Taskmaster series 11 review: A gleeful hour of absurdity featuring a biker jacket-wearing Lee Mack

Taskmaster is back on our screens with another series of big laughs, ridiculous tasks and eccentric moments that'll keep us entertained until lockdown ends.

Taskmaster
4.0 out of 5 star rating

Over the past few months, Thursday nights have become the night of the week for reality competitions, whether its been the runway challenges of Drag Race UK, the furry feats in Pooch Perfect or the cringe-worthy comedic attempts in Stand Up and Deliver. While all of these shows have now vacated their regular spots on our TV guides, thankfully Taskmaster is flooding back to save us all from a telly scheduling drought.

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The long-running game show, which moved from Dave to Channel 4 last year, returns to our screens tonight with its 11th series, another eclectic Taskmaster line-up of comedians and a new list of ridiculous tasks that pose (and answer) a number of questions, including: “How would Lee Mack go about trapping a motorised electronic rat?”.

Host Greg Davies is back on his typically eccentric form as the show’s tyrannical Taskmaster, while his challenge-setting sidekick – show creator ‘little’ Alex Horne – is armed with his iPad and ready to receive another wave of Davies’ madcap insults.

Meanwhile, this year’s cast of celebrity competitors doesn’t boast as many big names as series 10 but still makes for a delightful bunch nonetheless, with Would I Lie To You’s Lee Mack leading the pack with a surprising amount of enthusiasm followed by Fresh Meat star Charlotte Ritchie, stand-up comic and documentarian Jamali Maddix, Frayed star Sarah Kendall and Man Down’s Mike Wozniak (whose glorious moustache is a frequent scene-stealer so far).

Lee Mack
Lee Mack
Channel 4

Of course, the comedians’ chosen task outfits are always a fun part of the show and this year’s line-up hasn’t disappointed. Lee Mack’s funky motorcycle jacket, complete with cape and shorts, is arguably the best ensemble of the bunch, while Ritchie and Kendall have gone for casual, practical choices with denim dungarees and a jumpsuit. On the other end of the formal spectrum, Wozniak has opted for a suit which screams “middle management primary school” as Greg points out, whereas Maddix has gone for an all-black GCSE drama look, from his charcoal beanie down to his dark trainers.

For those unfamiliar with the series, throughout the 10-part series we’ll watch as these five celebrity contestants compete in various pre-recorded tasks, which are then judged by Davies who’ll award each of them points ranging from one to five, before they take on a socially-distanced group task in the studio. The winner of the whole series will take home a golden bust of Greg Davies’ head that, in my opinion, looks more like Jack Whitehall’s father than the Cuckoo star, but is still a worthy trophy even so. In previous series, we’ve seen the show’s competitors try to hide a pineapple on their person, write a song for a stranger, make an exotic sandwich, attempt to impress the Mayor of Chesham and do “the most preposterous thing” with a chickpea in a bid to win points from the ruthless Davies – but how do the challenges of series 11 compare?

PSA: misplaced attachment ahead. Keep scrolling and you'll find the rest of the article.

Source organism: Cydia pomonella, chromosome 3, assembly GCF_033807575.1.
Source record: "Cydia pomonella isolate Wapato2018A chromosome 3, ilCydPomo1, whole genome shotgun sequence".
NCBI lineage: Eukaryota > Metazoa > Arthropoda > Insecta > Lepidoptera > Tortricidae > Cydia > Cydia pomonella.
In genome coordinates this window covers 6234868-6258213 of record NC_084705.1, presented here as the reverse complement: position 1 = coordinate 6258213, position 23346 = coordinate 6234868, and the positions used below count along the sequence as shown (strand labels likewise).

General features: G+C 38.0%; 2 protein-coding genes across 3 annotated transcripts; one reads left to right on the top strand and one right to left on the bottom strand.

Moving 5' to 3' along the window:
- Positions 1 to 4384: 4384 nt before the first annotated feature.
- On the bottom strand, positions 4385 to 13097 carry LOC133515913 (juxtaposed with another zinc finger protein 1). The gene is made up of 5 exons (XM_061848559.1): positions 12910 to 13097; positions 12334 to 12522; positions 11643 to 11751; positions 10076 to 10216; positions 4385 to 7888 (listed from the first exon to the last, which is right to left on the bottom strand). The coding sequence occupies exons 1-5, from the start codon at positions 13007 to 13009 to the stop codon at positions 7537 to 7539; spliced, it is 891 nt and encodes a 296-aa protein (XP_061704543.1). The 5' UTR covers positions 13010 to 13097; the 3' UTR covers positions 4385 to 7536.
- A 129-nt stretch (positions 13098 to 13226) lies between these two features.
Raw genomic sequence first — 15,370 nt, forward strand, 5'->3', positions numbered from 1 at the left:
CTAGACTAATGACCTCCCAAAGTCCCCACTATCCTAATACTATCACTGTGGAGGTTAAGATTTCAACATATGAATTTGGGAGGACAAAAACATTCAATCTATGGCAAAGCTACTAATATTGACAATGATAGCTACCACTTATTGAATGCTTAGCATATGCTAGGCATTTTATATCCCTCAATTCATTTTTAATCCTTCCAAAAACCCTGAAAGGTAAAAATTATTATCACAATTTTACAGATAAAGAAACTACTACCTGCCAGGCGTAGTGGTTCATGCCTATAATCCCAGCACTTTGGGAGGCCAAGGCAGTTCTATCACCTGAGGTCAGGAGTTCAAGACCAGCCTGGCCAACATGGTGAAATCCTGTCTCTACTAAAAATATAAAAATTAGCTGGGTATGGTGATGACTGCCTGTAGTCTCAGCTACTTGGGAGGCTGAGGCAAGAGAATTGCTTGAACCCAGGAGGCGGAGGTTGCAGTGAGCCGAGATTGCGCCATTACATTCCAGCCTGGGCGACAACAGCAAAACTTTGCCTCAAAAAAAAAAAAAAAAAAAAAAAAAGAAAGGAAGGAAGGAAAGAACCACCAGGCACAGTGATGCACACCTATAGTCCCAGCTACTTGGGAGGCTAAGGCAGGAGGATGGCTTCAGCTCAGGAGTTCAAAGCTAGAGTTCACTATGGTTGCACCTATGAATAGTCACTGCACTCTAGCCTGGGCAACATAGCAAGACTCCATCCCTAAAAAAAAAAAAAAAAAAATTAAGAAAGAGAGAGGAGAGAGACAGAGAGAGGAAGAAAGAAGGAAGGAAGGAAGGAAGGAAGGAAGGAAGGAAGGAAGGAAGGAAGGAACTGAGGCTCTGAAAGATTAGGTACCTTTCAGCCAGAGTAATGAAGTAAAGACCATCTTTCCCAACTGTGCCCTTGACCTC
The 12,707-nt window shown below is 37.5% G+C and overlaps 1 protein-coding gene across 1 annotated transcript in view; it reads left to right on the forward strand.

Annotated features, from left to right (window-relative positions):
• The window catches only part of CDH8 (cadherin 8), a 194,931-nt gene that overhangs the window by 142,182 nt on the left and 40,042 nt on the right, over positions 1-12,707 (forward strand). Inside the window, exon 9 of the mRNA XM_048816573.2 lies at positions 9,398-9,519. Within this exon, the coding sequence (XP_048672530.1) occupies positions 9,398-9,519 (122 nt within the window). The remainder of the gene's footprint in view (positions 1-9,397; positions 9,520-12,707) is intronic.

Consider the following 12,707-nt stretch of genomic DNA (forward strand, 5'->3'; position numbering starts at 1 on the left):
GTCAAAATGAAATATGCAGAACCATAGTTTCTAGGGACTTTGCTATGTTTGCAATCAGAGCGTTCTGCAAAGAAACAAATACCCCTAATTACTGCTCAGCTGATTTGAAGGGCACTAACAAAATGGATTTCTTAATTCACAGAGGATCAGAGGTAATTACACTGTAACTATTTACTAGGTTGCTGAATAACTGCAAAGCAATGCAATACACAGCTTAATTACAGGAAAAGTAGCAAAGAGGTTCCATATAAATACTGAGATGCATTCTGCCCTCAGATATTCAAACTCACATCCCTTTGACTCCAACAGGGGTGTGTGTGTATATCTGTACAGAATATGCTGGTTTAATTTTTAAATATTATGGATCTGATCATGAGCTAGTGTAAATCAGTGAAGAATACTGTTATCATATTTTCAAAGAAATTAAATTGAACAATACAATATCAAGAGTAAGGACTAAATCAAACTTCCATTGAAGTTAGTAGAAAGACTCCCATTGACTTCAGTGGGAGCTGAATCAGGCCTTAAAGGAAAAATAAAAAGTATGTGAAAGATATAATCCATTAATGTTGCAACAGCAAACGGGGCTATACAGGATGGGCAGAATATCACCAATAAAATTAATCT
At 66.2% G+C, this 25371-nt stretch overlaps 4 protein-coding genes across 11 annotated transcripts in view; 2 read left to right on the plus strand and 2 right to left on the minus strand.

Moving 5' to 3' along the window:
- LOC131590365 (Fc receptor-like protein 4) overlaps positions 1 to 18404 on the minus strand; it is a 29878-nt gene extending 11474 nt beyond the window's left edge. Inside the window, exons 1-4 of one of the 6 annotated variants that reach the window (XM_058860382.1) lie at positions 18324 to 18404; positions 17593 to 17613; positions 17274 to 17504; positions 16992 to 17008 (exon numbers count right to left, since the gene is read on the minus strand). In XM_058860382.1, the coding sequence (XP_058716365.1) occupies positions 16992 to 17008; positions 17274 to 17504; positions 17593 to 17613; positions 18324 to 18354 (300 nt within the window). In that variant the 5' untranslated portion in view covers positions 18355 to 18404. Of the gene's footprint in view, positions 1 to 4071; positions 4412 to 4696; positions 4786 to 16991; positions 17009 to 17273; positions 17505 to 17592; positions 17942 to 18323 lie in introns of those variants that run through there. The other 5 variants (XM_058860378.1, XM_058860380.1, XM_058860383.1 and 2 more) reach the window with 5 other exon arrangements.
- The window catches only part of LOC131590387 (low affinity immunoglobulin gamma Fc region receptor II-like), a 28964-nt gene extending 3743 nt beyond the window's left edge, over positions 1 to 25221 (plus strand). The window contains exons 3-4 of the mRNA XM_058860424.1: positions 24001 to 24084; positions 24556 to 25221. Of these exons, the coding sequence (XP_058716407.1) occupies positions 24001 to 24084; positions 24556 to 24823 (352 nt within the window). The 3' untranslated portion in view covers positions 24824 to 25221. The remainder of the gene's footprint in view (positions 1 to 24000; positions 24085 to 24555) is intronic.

While it’s hard to weigh up the tasks of one episode against those featured across 10 series and three specials, Taskmaster’s 11th season gets off to good start. Inside the Taskmaster house, which has now been given a Soviet-themed make-over, our comedians are asked to do the most impressive thing they can under a table whilst keeping their head above it, waving with the other hand and looking forward. The results are unsurprisingly chaotic, with all five contestants taking the task in completely different directions whilst a Stalin-esque portrait of a Ushanka-wearing Greg Davies stares over them.

Charlotte Ritchie and Jamali Maddix
Charlotte Ritchie and Jamali Maddix
Channel 4

In fact, all of the episode’s challenges deliver some golden moments, from Charlotte Ritchie scootering around an airfield whilst letting out an adorable “weee!” every few minutes and Mike Wozniak wobbling around on a hoverboard, frantically clinging onto a stack of plates, to Lee Mack passionately hurling a yellow bucket into Jamali Maddix’s tower of green ones during an in-studio stacking challenge.

My only complaint is that pretty much all the challenges were physical ones whereas some of the show’s best tasks have been the more abstract and creative. The ‘Make the Best Upside-Down Film’ task from last series let the likes of Johnny Vegas, Daisy May Cooper and Katherine Parkinson flex their artistic muscles, while season five’s ‘Give Alex a Special Cuddle’ task gave us Bob Mortimer spooning Alex Horne in the boot of his car.

With nine more episodes of the series to go, however, I’m sure there are a huge variety of tasks to come, and with a line-up of celebrities who seem prepared to dive head-first into the absurd mind of Alex Horne, Taskmaster’s 11th series is set to be an hour of gleeful absurdity we can look forward to on a weekly basis.

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Taskmaster continues on Thursday nights at 9m on Channel 4 – check out our Entertainment hub for all the latest news, or visit our TV Guide to find out what else is on.